In the context of equality, this is the appropriate province for complete spectrum non-arbitrariness assessment. Such an understanding prevents the risk of generating an arbitrary standing test under which the Court freely reviews policy making.

In the face of an instance of classification that deviates from the fundamental principle of equality, the aim must be to judge state action on the grounds of deviation. The sensible classification test is best fitted to do the work as there is no normative justification for examining any other reason behind the state action. In such a situation, judicial review, in so far as non-arbitrariness is concerned, is limited to the factors supporting the classification.

Judicial Threshold for evaluating ‘Arbitrariness’: Rationality versus Reasonableness

The Supreme Court in Royappa has described the evolution of the arbitrariness test as the constitutionalization of administrative law. Khaitan argues that, “what the new doctrine has done is elevated an administrative law reasonableness standard into a self standing constitutional ground for review, without the need for any crutches in the form of other rights or values”.

If we examine the Supreme Court’s strategy under Article 14 in any type of arbitrariness assessment, it would show that there is a great deal of reality in this proposal. While this may be of grave concern to academics and scientists who insist that the two branches of public law be strictly separated, it is too late in the day to argue that such a binary is possible or even desirable in a contemporary state. As has been stated “The conceptual division between administrative and constitutional law is quite porous, and that along many dimensions, administrative law can be considered more constitutional in character than constitutions”.[8]

It would be worth seeking advice from administrative law instances using the reasonableness standard, having formed the administrative law basis of the new doctrine. It is interesting to note here that although the terms rationality and reasonability are often used interchangeably, it is possible to analyze a conceptual distinction between the two and the same to arrive at a theory of proper application of the doctrine of arbitrariness.

There are reasonable grounds to distinguish rationality from reasonableness on the basis that not every rational choice is reasonable. In the sense that they are made for intelligible reasons, almost all administrative decisions are rational, but the question is whether they meet the legal standard of reasonableness. Most obviously, irrational implies without reasons, while irrational’ means’ without adequate reasons.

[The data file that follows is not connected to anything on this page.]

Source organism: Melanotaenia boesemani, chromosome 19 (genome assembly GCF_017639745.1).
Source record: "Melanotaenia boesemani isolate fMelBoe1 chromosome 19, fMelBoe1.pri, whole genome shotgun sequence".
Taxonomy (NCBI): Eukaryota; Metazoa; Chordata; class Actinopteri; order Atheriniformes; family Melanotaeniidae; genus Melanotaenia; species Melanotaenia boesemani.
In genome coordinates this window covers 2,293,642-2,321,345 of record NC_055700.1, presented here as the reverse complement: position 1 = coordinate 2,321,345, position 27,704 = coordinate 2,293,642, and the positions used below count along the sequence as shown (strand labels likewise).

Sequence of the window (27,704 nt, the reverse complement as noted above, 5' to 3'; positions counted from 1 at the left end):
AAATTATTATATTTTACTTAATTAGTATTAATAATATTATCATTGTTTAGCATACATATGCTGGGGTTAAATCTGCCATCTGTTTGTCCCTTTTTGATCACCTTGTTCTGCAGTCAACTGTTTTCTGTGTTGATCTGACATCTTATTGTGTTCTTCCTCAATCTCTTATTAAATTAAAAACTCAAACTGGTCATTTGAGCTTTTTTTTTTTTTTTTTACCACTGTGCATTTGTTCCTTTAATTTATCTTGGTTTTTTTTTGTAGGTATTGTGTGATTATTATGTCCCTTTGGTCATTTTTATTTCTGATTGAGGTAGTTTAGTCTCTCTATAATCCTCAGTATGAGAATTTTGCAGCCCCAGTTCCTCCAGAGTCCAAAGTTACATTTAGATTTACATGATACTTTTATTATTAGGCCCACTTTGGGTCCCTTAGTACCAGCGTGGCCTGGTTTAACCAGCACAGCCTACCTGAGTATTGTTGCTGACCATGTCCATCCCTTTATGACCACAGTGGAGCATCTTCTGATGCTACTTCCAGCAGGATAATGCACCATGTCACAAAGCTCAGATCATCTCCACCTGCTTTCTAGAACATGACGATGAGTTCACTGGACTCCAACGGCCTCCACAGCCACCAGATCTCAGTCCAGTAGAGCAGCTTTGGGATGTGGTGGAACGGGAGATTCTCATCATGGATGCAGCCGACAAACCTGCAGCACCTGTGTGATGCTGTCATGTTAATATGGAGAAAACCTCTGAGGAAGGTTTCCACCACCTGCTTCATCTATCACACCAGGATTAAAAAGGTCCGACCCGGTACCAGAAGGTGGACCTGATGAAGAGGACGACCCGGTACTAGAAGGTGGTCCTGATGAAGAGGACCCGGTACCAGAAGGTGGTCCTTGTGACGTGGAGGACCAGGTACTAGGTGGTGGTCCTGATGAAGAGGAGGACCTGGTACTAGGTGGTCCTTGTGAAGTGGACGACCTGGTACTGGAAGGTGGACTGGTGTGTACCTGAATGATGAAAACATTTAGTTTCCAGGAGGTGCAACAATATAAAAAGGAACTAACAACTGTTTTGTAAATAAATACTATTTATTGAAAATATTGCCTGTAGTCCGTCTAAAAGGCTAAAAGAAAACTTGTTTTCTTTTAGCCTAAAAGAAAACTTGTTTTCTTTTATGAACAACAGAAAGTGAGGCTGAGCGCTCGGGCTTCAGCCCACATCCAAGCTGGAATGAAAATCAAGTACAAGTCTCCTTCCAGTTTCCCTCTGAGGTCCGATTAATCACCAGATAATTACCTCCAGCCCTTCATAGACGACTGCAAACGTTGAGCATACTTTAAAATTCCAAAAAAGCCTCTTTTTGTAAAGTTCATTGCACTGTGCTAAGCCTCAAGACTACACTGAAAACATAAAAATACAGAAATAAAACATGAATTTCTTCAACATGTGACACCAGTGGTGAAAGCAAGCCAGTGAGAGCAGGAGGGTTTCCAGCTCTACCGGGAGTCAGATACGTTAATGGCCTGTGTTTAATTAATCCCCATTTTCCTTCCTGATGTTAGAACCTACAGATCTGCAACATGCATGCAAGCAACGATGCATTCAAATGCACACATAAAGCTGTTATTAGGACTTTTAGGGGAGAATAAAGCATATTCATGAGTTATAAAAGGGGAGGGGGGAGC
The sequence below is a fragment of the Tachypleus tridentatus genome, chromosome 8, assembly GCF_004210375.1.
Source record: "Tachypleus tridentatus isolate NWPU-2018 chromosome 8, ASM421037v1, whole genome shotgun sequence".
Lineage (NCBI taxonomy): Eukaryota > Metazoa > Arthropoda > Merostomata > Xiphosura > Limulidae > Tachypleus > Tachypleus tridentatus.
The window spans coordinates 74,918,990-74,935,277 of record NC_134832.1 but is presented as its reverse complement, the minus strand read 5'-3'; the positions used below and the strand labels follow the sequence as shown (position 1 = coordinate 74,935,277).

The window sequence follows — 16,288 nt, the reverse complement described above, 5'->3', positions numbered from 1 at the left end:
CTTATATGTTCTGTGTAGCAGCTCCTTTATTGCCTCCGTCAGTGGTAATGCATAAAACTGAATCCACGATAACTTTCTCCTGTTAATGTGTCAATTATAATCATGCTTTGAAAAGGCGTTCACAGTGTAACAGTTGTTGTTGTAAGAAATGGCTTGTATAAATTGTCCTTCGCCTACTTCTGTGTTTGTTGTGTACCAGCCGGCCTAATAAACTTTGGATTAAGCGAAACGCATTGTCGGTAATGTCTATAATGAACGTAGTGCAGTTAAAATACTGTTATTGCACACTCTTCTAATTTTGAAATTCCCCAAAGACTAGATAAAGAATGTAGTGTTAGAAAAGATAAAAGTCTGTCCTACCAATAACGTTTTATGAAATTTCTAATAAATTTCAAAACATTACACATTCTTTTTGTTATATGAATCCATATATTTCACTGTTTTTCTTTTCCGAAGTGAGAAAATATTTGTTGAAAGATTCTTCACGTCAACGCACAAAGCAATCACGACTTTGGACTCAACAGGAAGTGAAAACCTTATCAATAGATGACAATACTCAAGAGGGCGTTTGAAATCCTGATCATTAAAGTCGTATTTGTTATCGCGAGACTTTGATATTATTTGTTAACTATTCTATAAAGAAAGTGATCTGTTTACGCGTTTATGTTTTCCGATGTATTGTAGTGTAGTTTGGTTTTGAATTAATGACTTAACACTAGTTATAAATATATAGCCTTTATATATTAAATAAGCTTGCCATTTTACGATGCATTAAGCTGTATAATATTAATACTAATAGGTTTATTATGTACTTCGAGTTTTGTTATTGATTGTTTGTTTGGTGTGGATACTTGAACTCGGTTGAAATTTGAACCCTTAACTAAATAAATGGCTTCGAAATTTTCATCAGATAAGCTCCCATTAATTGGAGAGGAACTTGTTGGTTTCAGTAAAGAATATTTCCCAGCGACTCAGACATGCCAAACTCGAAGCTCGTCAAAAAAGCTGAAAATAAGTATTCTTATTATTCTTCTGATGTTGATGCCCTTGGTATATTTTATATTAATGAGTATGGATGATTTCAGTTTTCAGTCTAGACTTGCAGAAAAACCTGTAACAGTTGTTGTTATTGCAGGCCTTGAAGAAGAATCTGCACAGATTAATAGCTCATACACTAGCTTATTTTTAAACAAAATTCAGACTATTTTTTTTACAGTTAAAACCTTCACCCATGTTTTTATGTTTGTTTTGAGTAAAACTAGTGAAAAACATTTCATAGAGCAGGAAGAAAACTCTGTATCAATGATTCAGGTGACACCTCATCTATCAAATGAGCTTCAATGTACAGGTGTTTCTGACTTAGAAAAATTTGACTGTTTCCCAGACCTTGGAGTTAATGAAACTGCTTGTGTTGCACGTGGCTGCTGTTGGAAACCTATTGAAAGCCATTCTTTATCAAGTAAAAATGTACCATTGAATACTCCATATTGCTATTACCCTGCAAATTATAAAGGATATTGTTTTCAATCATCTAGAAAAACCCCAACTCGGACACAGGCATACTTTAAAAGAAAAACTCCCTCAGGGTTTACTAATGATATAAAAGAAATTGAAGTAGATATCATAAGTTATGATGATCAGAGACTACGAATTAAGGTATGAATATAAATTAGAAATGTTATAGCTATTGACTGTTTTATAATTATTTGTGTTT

In this article, I have tried to prove that the sensitive classification test has an element of non-arbitrariness that enables the assessment of state action to ensure that it is non-arbitrary from the point of view of equality. The debate on the choice between the old doctrine of reasonable classification and the new doctrine of non-arbitrariness overlooks the fact that the traditional equality test is part of non-arbitrariness.

Secondly, I have placed forward an interpretation of Article 14 which addresses some of the conceptual issues involved in understanding the scope of the non-arbitrary evaluation under Article 14. I argue that, when faced with state action that classifies people, judicial review must be limited to the variables behind classification. This test accommodates the assessment of non-arbitrariness to the extent needed by equality under Article 14. However, in the event of an instance of law enforcement within a class to which it refers, full spectrum judicial review is permitted as a person has the right to full protection of the rationality of the law.


  2. Upendra Baxi, ‘The Myth and Reality of Indian Administrative Law’ in Massey (ed), Administrative Law (8th edn, 2012), xxviii
  3. As in E P Royappa v State of Tamil Nadu (1974) 4 SCC 3 [85]
  4. (2016) 2 SCC 445.
  5. Chiranjit Lal v Union of India AIR 1951 SC 41; State of West Bengal v Anwar Ali Sarkar 1952 SCR 284.
  6. Seervai (n 10) 441.
  7. 1950 SCR 869.
  8. (1959) SCR 279 [12].
  9. Tom Ginsburg, “Written Constitutions and the Administrative State: On the Constitutional Character of Administrative Law” 117 (University of Chicago Public Law & Legal Theory Working Paper No. 331, 2010).